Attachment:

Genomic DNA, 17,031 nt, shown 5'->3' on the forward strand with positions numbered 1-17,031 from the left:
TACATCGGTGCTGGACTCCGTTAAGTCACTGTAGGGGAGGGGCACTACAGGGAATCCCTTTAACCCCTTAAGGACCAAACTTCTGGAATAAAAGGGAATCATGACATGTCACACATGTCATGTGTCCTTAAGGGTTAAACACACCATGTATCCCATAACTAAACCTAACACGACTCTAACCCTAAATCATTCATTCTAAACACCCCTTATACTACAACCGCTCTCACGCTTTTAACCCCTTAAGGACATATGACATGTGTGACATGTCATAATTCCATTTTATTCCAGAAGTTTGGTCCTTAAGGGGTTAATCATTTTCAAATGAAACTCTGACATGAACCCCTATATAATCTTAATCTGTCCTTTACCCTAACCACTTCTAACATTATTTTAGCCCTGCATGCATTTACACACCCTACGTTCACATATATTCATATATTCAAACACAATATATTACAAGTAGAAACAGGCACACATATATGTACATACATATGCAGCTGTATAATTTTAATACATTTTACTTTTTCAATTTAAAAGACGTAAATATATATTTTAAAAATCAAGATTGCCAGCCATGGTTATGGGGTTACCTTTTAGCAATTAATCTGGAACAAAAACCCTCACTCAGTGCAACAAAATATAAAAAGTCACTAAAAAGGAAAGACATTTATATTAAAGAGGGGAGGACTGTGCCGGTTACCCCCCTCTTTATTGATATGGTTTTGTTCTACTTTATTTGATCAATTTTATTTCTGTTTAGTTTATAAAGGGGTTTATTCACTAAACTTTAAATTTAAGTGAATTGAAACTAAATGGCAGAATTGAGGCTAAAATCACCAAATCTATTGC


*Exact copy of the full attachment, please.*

Genomic DNA, 17,031 nt, shown 5'->3' on the forward strand with positions numbered 1-17,031 from the left:
TACATCGGTGCTGGACTCCGTTAAGTCACTGTAGGGGAGGGGCACTACAGGGAATCCCTTTAACCCCTTAAGGACCAAACTTCTGGAATAAAAGGGAATCATGACATGTCACACATGTCATGTGTCCTTAAGGGTTAAACACACCATGTATCCCATAACTAAACCTAACACGACTCTAACCCTAAATCATTCATTCTAAACACCCCTTATACTACAACCGCTCTCACGCTTTTAACCCCTTAAGGACATATGACATGTGTGACATGTCATAATTCCATTTTATTCCAGAAGTTTGGTCCTTAAGGGGTTAATCATTTTCAAATGAAACTCTGACATGAACCCCTATATAATCTTAATCTGTCCTTTACCCTAACCACTTCTAACATTATTTTAGCCCTGCATGCATTTACACACCCTACGTTCACATATATTCATATATTCAAACACAATATATTACAAGTAGAAACAGGCACACATATATGTACATACATATGCAGCTGTATAATTTTAATACATTTTACTTTTTCAATTTAAAAGACGTAAATATATATTTTAAAAATCAAGATTGCCAGCCATGGTTATGGGGTTACCTTTTAGCAATTAATCTGGAACAAAAACCCTCACTCAGTGCAACAAAATATAAAAAGTCACTAAAAAGGAAAGACATTTATATTAAAGAGGGGAGGACTGTGCCGGTTACCCCCCTCTTTATTGATATGGTTTTGTTCTACTTTATTTGATCAATTTTATTTCTGTTTAGTTTATAAAGGGGTTTATTCACTAAACTTTAAATTTAAGTGAATTGAAACTAAATGGCAGAATTGAGGCTAAAATCACCAAATCTATTGC